It looks like the Texas Legislature won’t have quite as much cash to work with this time around.
“We estimate that state revenue available spending will be $104.9 billion” Texas Comptroller Glenn Hegar said Monday Morning–a day before the Legislature is set to kick off it’s 85th session.
That number represents a decrease of not quite 3% from what was available to Lawmakers in Austin during the last legislative session.
A big part of the equation that has resulted in declining revenue can be found in what has been a soft oil and gas market in recent months.
“Severance taxes have come in well blow–as oil and gas prices have dropped lower… and stayed lower for longer than we anticipated–as well as many other forecasters expected” Hegar said.
The Comptroller said another part of the equation is a decline in the amount of cash the State has been collecting through sales taxes–even as salaries and wages are climbing.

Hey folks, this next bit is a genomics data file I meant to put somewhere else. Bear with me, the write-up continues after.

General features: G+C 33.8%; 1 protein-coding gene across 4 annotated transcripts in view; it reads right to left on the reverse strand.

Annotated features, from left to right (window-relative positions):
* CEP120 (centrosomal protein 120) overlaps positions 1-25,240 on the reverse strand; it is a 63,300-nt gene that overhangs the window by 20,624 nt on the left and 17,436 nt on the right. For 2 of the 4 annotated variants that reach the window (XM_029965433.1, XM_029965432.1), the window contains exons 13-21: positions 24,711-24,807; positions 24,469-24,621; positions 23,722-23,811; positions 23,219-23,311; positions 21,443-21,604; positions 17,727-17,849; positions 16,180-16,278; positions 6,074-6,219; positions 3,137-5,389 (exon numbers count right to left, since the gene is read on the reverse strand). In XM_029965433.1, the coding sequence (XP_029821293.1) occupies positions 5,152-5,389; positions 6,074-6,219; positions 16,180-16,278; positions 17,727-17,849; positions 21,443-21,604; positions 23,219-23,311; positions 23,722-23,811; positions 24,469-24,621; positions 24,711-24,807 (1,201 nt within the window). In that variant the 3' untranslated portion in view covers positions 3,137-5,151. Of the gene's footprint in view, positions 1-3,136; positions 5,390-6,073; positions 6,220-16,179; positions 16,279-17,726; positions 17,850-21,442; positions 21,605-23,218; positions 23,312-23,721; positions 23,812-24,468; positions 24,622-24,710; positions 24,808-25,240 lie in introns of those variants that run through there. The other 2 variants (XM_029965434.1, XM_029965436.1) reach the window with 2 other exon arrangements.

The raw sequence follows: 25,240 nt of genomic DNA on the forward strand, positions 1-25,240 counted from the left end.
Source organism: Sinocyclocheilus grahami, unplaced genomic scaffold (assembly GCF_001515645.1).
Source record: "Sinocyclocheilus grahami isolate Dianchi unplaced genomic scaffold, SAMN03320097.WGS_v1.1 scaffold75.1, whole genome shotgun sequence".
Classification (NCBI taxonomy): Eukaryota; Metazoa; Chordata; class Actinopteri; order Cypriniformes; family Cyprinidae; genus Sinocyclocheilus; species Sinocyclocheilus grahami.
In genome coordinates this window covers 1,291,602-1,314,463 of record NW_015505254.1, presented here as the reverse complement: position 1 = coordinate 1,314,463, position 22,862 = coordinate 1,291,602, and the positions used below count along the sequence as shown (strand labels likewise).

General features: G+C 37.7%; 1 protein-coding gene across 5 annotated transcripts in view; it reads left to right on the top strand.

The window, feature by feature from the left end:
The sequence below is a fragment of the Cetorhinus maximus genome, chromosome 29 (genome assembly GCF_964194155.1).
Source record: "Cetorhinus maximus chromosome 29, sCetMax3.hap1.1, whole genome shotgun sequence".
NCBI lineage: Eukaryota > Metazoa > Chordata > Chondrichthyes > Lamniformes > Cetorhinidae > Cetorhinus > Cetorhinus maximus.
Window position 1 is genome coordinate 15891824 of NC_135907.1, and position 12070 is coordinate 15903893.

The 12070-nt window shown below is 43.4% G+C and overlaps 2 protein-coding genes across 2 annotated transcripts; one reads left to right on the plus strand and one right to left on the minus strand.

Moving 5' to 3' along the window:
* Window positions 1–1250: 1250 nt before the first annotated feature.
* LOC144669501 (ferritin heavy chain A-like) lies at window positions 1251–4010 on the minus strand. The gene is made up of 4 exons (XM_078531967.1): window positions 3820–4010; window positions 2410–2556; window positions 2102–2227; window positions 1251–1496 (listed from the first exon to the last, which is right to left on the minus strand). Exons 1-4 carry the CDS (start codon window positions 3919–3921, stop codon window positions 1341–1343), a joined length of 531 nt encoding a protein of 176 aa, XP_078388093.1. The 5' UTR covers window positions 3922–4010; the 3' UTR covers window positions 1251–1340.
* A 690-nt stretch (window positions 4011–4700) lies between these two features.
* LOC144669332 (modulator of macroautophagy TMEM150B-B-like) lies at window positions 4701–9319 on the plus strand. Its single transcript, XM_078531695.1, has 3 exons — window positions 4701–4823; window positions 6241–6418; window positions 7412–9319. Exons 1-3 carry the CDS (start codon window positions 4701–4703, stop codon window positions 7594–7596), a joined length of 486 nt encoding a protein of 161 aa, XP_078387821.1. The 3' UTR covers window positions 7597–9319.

“This is likely due in part to a higher share of personal income going towards things like housing and health care expenditures that are not subject to sales tax” Hegar said.
Meanwhile, some budget watchers are not at all happy with Texas Comptroller Glenn Hegar’s revenue projection for the next two years.
“We don’t think that’s going to be enough for the State to even keep doing what it’s doing now” Dick Lavine with the Center for Public Policy Priorities said after the projection was released Monday Morning.
Those thoughts were echoed by the Center’s Eve de Luna Castro.
“That (to cover the costs of what the State is currently paying for) would take about $109-billion–and, that’s not fully covering for example the cost of inflation for schools” she said, adding “Everything costs more in the next two years, but $109-billion is the bear minimum to not be cutting State services.”
Part of the problem according to Lavine is a re-direction of some sales tax cash that was put in place during the last legislative session.
“Instead of leaving it in the budget to be decided by the Appropriations Committee–sending it straight to the highway fund for roads” Lavine said.
All in all though, Hegar said he expects the oil and gas market to strengthen–and, the overall outlook for Texas is still a bright one.
“It is important to note that Texas remains economically well-positioned compared to other states” Hegar said.